Sprint (NYSE: S) wants to gain ground in the wireless race over rivals AT&T (NYSE: T), Verizon (NYSE: VZ), and T-Mobile (NYSE: TMUS) by taking a page out of the Domino's Pizza playbook.
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Though the company isn't promising delivery in 30 minutes "or it's free," as the pizza chain did in the 1980s and early 1990s, it is bringing its phones directly to customers' homes and businesses. The third-place wireless carrier, which is likely to be passed by fourth-place T-Mobile (if it hasn't been already), wants to be the first phone company to offer delivery.
To make that happen -- and steal some headlines from T-Mobile and CEO John Legere, whose aggressive style has made him a media darling -- Sprint has introduced Direct 2 You. With new service, "retail-trained Sprint experts bring the in-store experience directly to the customer and set up the new device wherever and whenever the customer wants," the company said in a press release.
So it seems that while doctors don't make house calls anymore, Sprint will. It's a bold move, albeit one that seems expensive for the company (which is bearing the cost of the free service).
Technicians arrive in a vehicle with the Sprint logo. Source: screen shot.
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How it works
While a customer initiates pizza delivery orders, Sprint starts the Direct 2 You process by texting or emailing qualified customers when it's time for them to upgrade. After receiving the text or email, the customer then calls the number shown and schedules an appointment with a technician.
After that, "a Direct 2 You Expert arrives when and where the customer requests, sets up and activates the new phone, transferring all contacts and data from the old phone, then personalizes the new device to the customer's specifications," explained the company in the launch release.
"We take for granted that it is easy to switch between different types of phones, but it actually is very complex," CEO Marcelo Claure said. "By bringing the in-store experience directly to customers, we can make that change painless [and] worry-free and do it in the comfort of a location where the customer wants it."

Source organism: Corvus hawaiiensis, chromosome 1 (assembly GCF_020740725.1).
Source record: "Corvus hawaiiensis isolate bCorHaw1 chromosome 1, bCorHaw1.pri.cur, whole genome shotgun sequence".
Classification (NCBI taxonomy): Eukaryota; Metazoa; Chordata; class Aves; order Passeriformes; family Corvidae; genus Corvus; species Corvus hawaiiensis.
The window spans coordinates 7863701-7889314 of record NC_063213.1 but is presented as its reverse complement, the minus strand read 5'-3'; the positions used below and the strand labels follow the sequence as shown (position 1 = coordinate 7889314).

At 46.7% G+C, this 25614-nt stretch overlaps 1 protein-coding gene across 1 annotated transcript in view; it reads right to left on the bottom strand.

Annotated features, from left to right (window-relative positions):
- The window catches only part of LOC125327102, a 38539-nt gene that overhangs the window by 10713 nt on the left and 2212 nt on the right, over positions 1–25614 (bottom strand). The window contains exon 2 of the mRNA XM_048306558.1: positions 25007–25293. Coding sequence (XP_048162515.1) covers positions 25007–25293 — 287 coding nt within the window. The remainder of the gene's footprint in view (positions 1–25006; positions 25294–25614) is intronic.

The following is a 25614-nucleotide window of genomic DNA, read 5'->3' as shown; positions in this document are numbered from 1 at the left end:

Why is Sprint doing this?
The company said the motivation behind offering in-home and in-business service is customer demand. Sprint explained its logic in the release:
Time is the most precious asset for current and future Sprint customers who find it inconvenient to visit a store. Others have shared thatthey are reluctant to order online and receive a new device at home because it is challenging to start using it without help. It's not easy to transfer the contacts, pictures, videos, apps and other content from an old device to a new one. Setting up a new phone and learning how to use new features also can be difficult, and these functions are usually performed in a store.
By bringing these services to the home or business, Sprint will be removing a "pain point," according to Claure. The company will have approximately 5,000 cars on the road providing Direct 2 You services.
Will it work?
As a Sprint customer, I find this a welcome change from a company that had previously stopped providing phone support for new phone setup. That change forced customers to go to stores, where appointments are -- at least in my multiple experiences -- vague approximations. Bringing my new phone and a skilled technician to my home, assuming he or she shows up on time, is a refreshing facelift to the previous process.
It's hard to see how this won't work for Sprint. It makes it very easy for existing customers to upgrade, and that should enhance retention.
This seems like a very expensive way to do that, but at least it is a feisty move from Claure, and it shows that T-Mobile isn't the only company that can innovate.
The article You're Not Going to Believe What Sprint Is Willing to Do to Win Customers originally appeared on Fool.com.
Daniel Kline has no position in any stocks mentioned. He has not ordered a pizza for delivery in many years. The Motley Fool recommends Verizon Communications. Try any of our Foolish newsletter services free for 30 days. We Fools may not all hold the same opinions, but we all believe that considering a diverse range of insights makes us better investors. The Motley Fool has a disclosure policy.
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